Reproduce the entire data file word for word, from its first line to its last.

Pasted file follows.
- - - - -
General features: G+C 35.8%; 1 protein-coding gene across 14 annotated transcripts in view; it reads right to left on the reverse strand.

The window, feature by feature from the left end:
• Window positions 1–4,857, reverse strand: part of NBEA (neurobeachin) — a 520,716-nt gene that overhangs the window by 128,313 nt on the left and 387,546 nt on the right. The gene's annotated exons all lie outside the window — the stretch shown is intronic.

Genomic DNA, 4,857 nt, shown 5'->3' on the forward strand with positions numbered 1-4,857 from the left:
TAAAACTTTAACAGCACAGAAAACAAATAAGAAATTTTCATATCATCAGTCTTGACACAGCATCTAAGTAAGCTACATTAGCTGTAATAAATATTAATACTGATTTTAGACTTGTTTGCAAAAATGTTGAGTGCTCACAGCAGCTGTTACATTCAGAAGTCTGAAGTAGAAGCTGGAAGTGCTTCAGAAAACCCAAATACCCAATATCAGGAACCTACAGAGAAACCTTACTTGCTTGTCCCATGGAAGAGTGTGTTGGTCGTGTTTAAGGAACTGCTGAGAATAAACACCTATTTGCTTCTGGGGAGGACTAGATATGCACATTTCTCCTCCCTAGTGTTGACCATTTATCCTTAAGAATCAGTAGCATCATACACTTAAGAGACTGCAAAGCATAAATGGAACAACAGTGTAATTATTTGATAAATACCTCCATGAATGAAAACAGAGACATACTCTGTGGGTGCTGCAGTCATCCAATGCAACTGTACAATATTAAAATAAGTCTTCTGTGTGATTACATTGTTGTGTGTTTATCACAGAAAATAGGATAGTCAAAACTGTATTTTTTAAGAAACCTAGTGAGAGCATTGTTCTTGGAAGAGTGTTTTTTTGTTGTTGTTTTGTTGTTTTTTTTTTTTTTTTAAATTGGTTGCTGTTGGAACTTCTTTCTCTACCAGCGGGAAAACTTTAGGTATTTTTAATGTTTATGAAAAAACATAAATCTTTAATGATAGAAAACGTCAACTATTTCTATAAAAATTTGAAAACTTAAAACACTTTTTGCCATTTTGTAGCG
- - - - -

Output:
General features: G+C 35.8%; 1 protein-coding gene across 14 annotated transcripts in view; it reads right to left on the reverse strand.

The window, feature by feature from the left end:
• Window positions 1–4,857, reverse strand: part of NBEA (neurobeachin) — a 520,716-nt gene that overhangs the window by 128,313 nt on the left and 387,546 nt on the right. The gene's annotated exons all lie outside the window — the stretch shown is intronic.

Genomic DNA, 4,857 nt, shown 5'->3' on the forward strand with positions numbered 1-4,857 from the left:
TAAAACTTTAACAGCACAGAAAACAAATAAGAAATTTTCATATCATCAGTCTTGACACAGCATCTAAGTAAGCTACATTAGCTGTAATAAATATTAATACTGATTTTAGACTTGTTTGCAAAAATGTTGAGTGCTCACAGCAGCTGTTACATTCAGAAGTCTGAAGTAGAAGCTGGAAGTGCTTCAGAAAACCCAAATACCCAATATCAGGAACCTACAGAGAAACCTTACTTGCTTGTCCCATGGAAGAGTGTGTTGGTCGTGTTTAAGGAACTGCTGAGAATAAACACCTATTTGCTTCTGGGGAGGACTAGATATGCACATTTCTCCTCCCTAGTGTTGACCATTTATCCTTAAGAATCAGTAGCATCATACACTTAAGAGACTGCAAAGCATAAATGGAACAACAGTGTAATTATTTGATAAATACCTCCATGAATGAAAACAGAGACATACTCTGTGGGTGCTGCAGTCATCCAATGCAACTGTACAATATTAAAATAAGTCTTCTGTGTGATTACATTGTTGTGTGTTTATCACAGAAAATAGGATAGTCAAAACTGTATTTTTTAAGAAACCTAGTGAGAGCATTGTTCTTGGAAGAGTGTTTTTTTGTTGTTGTTTTGTTGTTTTTTTTTTTTTTTTAAATTGGTTGCTGTTGGAACTTCTTTCTCTACCAGCGGGAAAACTTTAGGTATTTTTAATGTTTATGAAAAAACATAAATCTTTAATGATAGAAAACGTCAACTATTTCTATAAAAATTTGAAAACTTAAAACACTTTTTGCCATTTTGTAGCG